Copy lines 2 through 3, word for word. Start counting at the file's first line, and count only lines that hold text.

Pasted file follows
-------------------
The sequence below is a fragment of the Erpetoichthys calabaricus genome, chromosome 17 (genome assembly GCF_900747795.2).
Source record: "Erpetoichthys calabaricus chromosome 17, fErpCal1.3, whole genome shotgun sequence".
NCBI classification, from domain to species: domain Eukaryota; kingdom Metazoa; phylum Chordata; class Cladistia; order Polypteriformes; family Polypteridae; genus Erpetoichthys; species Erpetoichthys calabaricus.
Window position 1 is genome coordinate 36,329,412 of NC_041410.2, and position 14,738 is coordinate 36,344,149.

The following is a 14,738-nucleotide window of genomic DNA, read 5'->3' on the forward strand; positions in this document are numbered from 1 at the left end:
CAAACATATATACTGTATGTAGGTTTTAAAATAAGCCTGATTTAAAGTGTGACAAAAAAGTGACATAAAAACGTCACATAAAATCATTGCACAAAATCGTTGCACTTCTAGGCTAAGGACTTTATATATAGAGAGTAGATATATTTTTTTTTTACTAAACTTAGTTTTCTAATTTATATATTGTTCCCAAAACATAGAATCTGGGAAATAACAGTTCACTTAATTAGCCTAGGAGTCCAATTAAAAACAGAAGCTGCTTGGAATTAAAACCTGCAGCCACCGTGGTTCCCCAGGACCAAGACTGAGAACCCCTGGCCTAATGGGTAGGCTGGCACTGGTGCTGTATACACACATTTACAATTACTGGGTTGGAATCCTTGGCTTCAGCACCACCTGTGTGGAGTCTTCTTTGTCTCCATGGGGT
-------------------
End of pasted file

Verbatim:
Source record: "Erpetoichthys calabaricus chromosome 17, fErpCal1.3, whole genome shotgun sequence".
NCBI classification, from domain to species: domain Eukaryota; kingdom Metazoa; phylum Chordata; class Cladistia; order Polypteriformes; family Polypteridae; genus Erpetoichthys; species Erpetoichthys calabaricus.